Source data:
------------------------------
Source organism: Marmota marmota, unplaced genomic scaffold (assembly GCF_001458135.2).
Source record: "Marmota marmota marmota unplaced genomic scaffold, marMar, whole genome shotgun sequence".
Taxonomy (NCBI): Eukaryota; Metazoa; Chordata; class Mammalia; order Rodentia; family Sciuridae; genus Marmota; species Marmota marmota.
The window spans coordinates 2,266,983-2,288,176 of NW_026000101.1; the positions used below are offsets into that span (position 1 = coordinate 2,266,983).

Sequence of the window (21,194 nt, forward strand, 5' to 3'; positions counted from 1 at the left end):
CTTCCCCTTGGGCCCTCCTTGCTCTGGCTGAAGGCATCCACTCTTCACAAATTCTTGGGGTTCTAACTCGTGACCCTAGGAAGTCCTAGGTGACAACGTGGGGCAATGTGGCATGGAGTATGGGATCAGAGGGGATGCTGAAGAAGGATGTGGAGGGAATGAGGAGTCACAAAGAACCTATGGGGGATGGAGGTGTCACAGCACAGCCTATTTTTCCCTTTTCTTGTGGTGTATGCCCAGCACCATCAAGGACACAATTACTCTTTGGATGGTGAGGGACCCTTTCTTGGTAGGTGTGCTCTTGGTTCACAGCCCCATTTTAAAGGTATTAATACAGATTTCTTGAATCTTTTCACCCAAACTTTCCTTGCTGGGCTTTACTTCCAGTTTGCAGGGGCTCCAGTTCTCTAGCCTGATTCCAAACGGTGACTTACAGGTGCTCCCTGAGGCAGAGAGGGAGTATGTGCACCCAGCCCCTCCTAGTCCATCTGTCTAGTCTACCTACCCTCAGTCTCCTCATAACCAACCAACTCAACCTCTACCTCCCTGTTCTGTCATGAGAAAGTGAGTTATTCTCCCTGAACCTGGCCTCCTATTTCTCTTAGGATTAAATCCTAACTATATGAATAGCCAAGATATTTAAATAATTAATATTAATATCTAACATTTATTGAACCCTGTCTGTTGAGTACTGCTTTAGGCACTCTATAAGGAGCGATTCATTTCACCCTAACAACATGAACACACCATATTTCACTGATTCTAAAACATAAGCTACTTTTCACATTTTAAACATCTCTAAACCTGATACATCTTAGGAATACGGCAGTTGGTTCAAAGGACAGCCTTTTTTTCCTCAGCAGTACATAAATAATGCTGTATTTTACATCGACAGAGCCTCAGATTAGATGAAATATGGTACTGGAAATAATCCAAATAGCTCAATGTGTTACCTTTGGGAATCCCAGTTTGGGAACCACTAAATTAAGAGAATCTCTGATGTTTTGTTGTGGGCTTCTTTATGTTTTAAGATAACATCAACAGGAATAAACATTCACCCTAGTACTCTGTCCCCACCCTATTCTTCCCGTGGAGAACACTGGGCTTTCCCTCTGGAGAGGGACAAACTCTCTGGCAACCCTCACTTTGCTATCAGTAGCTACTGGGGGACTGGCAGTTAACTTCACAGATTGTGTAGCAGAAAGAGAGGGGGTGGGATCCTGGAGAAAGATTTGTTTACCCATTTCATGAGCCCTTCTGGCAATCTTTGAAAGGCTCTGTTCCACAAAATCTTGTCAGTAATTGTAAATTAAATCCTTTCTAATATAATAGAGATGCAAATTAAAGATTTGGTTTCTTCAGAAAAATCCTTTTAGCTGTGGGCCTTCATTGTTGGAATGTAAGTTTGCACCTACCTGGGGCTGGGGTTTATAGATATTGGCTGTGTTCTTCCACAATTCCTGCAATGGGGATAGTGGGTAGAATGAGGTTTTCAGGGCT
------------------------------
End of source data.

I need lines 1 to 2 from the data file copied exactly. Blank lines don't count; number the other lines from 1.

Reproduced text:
Source organism: Marmota marmota, unplaced genomic scaffold (assembly GCF_001458135.2).
Source record: "Marmota marmota marmota unplaced genomic scaffold, marMar, whole genome shotgun sequence".